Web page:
Whisper softly or you're dead

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Chapter twenty-three.

Guilt eats away at a man.

Chase felt tired and angry. He had been called in to give a blood sample for use in the Linton case. A little bird had tipped him that Defoe had recalled his file from the archive, Interfering bastard! His information was private, not for outsiders to chew over and spit out. He wanted no sympathy but now he feared Defoe suspected him because he was cautious when dealing with Britt. Cradley reassured him it was just routine. He had been the last person to see her in the day before her death.

He cursed Mary Jane. For a bright girl, she had behaved stupidly, immorally, taking a strange man’s lifts. Not the sort of behaviour he had expected from the woman who had been engaged to a born-again Christian. Getting into that car she had almost invited the man to approach her sexually. At her age, she ought to have known better and look where it had led her.

He had worked for the police investigating sexual assaults and visiting schools, explaining the dangers to young girls. Wearing revealing clothes and dancing intimately with young men at clubs only invited trouble but they ignored his advice. Many High School girls dressed like whores and had even tried to flirt with him, a respected member of the force!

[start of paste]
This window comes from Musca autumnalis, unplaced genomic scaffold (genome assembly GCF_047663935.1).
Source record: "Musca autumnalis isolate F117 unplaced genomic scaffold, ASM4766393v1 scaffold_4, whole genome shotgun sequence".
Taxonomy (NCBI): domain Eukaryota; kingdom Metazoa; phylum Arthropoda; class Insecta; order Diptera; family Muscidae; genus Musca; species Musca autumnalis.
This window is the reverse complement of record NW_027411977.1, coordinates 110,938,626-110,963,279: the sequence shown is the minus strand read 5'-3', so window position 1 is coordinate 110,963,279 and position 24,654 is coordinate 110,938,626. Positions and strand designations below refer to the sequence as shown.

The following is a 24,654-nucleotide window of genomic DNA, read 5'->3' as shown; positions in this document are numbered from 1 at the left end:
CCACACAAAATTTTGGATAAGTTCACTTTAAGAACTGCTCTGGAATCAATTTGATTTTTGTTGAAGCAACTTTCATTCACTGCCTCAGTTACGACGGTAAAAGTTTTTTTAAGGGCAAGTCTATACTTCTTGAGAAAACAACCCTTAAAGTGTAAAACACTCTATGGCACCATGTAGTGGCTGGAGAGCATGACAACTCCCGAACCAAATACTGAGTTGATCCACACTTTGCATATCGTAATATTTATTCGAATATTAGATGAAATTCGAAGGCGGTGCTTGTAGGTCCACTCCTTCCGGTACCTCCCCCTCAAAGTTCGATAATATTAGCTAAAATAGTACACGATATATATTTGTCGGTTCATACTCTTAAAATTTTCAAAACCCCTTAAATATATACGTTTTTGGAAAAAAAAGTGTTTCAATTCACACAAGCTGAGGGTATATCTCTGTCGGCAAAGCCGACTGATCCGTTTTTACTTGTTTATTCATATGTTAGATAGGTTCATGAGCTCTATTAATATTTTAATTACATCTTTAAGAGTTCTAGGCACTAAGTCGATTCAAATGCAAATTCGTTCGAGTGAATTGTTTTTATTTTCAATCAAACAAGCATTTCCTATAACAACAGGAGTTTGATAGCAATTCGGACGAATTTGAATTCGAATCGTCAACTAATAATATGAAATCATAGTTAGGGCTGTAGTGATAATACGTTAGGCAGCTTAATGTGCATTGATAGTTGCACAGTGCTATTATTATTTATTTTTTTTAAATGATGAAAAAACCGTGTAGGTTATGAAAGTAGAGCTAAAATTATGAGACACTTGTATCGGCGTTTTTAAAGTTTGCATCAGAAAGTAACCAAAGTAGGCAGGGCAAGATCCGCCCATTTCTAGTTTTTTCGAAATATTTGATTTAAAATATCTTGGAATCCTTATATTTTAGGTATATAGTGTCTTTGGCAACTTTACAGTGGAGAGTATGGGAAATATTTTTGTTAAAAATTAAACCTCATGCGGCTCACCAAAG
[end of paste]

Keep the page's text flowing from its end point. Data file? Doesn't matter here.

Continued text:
He thought of Mary Jane. Under that quiet exterior had been a sexually frustrated woman hiding. She had stacks of romances and Victoria Secret’s catalogues. She had clearly been waiting for her Prince Charming to appear. She was not the shrinking violet she had made out.

He had interviewed her friend Susan. She had painted a picture of a girl who hated the confinement of her life and wanted to break free. She had had misgivings when she had been engaged to her fiancé as he had dictated how her life should be led, the clothes she wore and the friends she had met. She had hoped to make a new life when her mom died, and she could start university. A virgin she had been but a reluctant one; not the buttoned-up woman he had thought her to be.

He sighed. He would have to confront Defoe and explain his reasons for not arresting Britt. He damned Mary Jane to hell again, opening a can of worms and making him go over old ground again. He might have to go to that psychologist again if Defoe thought his past was hampering him doing his job.

He had burned up with anger when Britt had tried to force himself on Mary Jane. Her case dragged up memories of his sister’s case. She was totally different from Kathleen. Kathleen had been totally innocent and had never got into a car with a strange man. She had barely gone out with men and had taken their Mom’s warnings to heart. She was a good Catholic girl like his mother before her and yet she had attracted the wrong men. This is what he warned these young girls about, but his story didn’t matter to them. They thought they lived a charmed life. No bad men would harm them. How wrong they could be.